The IRS and Treasury Departments recently published final regulations providing guidance on the new Roth 401(k) plans, along with a handy list of questions and answers about these plans.
Designated Roth contributions allow for employees to designate all or a portion of their 401(k) employee deferrals as Roth contributions, which would receive treatment much like a Roth IRA contribution (that is, they would be contributed on an after tax basis, but qualified distributions of those contributions, plus earnings, would be tax-free).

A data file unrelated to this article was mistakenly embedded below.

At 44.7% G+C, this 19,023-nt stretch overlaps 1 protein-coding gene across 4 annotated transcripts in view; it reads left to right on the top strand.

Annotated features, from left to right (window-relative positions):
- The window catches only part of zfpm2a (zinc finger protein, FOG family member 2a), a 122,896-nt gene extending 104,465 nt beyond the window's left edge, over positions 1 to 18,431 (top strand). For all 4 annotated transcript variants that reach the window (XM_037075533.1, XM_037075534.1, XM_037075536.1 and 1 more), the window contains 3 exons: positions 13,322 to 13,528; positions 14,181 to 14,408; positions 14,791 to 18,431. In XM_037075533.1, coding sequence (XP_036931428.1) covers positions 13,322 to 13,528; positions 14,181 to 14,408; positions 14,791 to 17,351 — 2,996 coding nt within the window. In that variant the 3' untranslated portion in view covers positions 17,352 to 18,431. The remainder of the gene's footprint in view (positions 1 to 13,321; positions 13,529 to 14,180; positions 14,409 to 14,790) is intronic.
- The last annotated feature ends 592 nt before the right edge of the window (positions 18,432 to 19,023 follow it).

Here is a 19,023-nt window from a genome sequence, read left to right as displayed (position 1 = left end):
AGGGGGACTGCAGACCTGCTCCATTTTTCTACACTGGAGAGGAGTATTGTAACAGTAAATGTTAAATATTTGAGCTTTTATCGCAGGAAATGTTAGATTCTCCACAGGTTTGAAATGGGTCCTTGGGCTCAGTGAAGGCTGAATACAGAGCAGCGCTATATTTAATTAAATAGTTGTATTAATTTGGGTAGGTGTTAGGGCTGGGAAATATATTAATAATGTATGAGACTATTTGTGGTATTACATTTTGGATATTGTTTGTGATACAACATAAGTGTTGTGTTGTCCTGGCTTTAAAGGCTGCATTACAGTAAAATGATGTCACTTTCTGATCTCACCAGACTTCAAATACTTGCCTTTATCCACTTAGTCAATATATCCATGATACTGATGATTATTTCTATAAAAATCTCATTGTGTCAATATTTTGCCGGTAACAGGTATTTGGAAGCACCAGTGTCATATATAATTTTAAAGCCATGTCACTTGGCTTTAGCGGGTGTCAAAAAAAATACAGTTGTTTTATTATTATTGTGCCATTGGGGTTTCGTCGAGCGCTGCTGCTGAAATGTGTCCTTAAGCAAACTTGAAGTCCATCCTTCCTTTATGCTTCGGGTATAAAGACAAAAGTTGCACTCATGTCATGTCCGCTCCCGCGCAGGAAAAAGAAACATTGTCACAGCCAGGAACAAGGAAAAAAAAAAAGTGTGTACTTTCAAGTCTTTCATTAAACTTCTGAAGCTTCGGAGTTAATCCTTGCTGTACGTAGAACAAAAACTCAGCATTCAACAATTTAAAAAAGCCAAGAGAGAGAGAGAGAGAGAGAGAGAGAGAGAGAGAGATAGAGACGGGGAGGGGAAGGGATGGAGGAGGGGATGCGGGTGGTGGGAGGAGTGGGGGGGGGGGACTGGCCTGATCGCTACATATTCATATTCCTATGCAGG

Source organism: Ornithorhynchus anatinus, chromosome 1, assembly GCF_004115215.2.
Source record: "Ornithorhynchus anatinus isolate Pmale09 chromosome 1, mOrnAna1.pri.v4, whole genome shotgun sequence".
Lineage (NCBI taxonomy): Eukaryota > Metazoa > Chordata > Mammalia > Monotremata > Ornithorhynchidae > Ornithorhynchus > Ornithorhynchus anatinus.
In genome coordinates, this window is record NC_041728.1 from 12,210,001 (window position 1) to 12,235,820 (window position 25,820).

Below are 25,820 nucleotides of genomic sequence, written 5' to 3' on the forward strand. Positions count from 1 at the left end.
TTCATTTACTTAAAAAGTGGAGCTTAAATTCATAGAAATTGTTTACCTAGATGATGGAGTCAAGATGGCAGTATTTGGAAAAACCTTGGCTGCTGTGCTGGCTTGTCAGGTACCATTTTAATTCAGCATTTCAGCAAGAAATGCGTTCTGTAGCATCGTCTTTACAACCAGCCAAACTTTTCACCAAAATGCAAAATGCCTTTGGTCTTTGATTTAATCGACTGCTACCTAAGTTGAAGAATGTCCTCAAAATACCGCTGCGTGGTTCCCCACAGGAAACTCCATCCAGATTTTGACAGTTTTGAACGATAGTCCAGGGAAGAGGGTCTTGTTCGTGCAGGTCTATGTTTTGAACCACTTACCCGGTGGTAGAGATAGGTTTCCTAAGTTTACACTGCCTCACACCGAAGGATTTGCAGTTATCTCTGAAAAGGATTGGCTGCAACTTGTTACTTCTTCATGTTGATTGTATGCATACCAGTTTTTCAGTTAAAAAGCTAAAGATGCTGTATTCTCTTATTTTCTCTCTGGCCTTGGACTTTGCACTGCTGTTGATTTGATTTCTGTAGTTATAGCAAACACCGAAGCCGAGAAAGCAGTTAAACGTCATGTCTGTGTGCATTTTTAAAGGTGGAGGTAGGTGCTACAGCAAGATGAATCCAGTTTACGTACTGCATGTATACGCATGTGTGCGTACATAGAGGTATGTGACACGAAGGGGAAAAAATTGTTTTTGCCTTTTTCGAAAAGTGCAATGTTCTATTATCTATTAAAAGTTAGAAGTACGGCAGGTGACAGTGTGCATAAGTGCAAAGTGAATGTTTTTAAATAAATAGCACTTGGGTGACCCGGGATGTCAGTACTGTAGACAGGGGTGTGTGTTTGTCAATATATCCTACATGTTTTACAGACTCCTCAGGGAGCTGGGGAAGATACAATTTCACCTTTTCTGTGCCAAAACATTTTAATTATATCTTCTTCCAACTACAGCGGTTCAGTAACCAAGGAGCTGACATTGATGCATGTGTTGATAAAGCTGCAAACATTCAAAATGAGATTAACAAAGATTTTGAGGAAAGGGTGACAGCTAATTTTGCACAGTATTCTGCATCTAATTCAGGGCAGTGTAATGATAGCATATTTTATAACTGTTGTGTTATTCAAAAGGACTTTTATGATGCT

Roth 401(k) plans–which were first authorized by the Economic Growth and Tax Relief Reconciliation Act of 2001 (EGTRRA)–are effective for taxable years beginning after December 31, 2005.
To learn about how Roth 401(k) plans work, read our story in the May 2005 issue of California Employer Advisor.
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